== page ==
I just ask that you not be confused by all the (sometimes conflicting) terminology floating around out there regarding stem cells (as this individual clearly is). There is no substitute for the cure of a hematopoietic stem cell transplant (if the procedure does not use chemotherapy to ablate the immune system, then it's NOT a transplant). And the words from this individual receiving the wrong treatment tells me that there is still a lot of confusion out there. BTW. . . the stem cell treatment center that she went to, ICM in San Jose, Costa Rica, is the same stem cell center that has been permanently shut down by the Costa Rican Government due to lack of any proven clinical efficacy or medical usefulness:

Her own words that her "treatment" (that I am sorry) did not cure her:

And now for me that I have hit the critical six months post-transplant milestone, I am now officially past the most critical recovery time. And since I never got an infection or reactivation of any dormant virus, I'm not likely to get sick in such a manner from this point forward. Well, the odds are unlikely that I will get sick from anything specifically related to my treatment anyway. Now I will stop taking the Bactrim antibiotic and Acyclovir antviral medication.

Next stop. . . . before the end of the year I will start a re-immunization schedule for childhood diseases that I currently have no immunity (the same reason I no longer have MS).

And I would also like to mention what has become obvious to me while researching and being involved with this adventure in curing my disease. . . . . Although it works well for Multiple Sclerosis (and several other autoimmune disorders), an autologous hematopoietic stem cell transplant will not cure every disease. However, it has been shown to have similar (good-to-excellent) curative results for other hematologic-based autoimmune diseases. If I were otherwise afflicted with any of these other types of hematologic-based autoimune disorders (there are likely many more than I have listed here), I would also likely seek the same transplant procedure to cure it:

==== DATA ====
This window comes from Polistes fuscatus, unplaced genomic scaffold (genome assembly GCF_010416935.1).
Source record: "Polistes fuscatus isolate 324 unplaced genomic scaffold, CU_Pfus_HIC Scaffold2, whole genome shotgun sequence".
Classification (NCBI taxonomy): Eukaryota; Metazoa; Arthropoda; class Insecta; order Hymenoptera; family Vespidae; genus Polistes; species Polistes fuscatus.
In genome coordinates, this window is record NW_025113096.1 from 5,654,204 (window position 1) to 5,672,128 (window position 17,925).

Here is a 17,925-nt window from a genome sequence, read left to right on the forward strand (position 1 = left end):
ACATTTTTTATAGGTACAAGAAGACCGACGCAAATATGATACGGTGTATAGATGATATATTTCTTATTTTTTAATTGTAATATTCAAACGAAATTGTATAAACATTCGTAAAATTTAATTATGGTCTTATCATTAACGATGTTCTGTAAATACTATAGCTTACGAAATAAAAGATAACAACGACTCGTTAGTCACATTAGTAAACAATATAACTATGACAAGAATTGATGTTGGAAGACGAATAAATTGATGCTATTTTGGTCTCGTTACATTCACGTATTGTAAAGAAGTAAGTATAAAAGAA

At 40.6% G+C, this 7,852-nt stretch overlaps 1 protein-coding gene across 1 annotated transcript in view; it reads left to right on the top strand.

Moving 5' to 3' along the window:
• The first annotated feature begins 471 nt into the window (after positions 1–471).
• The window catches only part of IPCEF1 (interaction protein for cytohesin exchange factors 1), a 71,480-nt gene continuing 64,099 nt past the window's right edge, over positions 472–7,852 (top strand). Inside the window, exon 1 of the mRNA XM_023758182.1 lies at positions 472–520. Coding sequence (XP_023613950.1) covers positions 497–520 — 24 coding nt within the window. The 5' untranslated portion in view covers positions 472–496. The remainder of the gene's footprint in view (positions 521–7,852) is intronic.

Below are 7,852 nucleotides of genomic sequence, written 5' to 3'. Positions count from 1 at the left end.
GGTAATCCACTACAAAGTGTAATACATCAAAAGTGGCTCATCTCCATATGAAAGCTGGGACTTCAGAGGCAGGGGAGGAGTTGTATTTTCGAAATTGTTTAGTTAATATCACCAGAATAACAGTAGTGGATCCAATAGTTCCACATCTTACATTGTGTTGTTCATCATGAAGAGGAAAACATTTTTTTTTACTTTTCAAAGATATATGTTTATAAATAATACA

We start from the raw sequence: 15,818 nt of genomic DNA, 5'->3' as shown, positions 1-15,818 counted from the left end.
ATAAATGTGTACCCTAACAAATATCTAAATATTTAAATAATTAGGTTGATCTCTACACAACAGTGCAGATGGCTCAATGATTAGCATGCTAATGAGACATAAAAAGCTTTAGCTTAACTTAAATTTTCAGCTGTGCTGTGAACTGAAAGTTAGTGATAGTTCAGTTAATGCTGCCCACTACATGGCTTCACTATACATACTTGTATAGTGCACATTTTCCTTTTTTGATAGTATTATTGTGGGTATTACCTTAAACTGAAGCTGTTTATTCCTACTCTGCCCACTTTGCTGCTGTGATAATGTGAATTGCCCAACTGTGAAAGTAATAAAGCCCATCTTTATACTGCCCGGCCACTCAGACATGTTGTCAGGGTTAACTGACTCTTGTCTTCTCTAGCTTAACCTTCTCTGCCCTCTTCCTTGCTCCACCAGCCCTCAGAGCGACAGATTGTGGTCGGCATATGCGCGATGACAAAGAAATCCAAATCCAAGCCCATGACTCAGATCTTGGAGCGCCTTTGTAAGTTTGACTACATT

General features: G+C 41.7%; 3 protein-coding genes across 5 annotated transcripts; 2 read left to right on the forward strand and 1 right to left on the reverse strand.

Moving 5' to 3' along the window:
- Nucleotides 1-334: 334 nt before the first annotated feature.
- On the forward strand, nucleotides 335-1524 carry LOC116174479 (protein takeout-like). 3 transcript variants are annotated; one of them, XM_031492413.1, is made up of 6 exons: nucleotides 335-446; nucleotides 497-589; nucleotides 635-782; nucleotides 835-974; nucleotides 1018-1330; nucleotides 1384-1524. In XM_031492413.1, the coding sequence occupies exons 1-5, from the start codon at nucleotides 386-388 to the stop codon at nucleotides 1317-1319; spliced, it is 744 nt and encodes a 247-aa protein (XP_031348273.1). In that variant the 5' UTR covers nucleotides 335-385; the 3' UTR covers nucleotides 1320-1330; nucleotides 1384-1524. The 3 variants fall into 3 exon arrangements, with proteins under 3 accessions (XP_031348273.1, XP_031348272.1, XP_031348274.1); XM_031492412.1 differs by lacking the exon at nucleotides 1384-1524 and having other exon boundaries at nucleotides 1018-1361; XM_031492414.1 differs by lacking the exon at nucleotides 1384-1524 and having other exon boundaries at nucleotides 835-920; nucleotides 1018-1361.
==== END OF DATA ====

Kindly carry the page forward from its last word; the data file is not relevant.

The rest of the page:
- Rheumatoid arthritis
- Scleroderma (Systemic Sclerosis)
- Inflammatory Bowel Disease (Chrohn's disease & ulcerative colitis)
- Systemic Lupus Erythematosus (SLE)
- Polymyositis
- Evans syndrome
- Hashimoto's thyroiditis
- Chronic inflammatory demyelinating polyneuropathy (CIDP)
- Graves' disease
- Autoimmune hemolytic anemia
- Autoimmune blistering diseases
- Autoimmune lymphoproliferative syndrome
- Myasthenia gravis
- Psoriatic arthritis
- Wegener's granulomatosis
- Sjögren's syndrome (Mikulicz disease, Sicca syndrome)
- Churg-Strauss syndrome
- Microscopic polyangiitis
- Relapsing polychondritis
- Pemphigus vulgaris
- Dermatomyositis / Polymyositis
- Ankylosing spondylitis
- Sickle Cell Disease can be cured with a similar HSCT procedure utilizing mixed chimerism with a partial match HLA doner

If you know someone with one of these diseases, you may want to let them know about the possibility of a hematopoietic stem cell transplant as a means to arrest the progression of the disease so they can make up their own mind.

From: digginya
July 4, 2010

I have scleroderma and RA as a result of that. I imagine this surgery is very pricey, no?

From George Goss
Julu 4, 2010

Hi digginya,

Interesting that you simulataneously have two very concerning autoimmune maladys that are not just serious, but also both have a hematological origin in thier pathology. Although I have never been afflicted with either disease, I can imagine that it may be quite serious for you. You have my empathy and compassion for what you are likely going through (and faced with) as a result of of these disorders.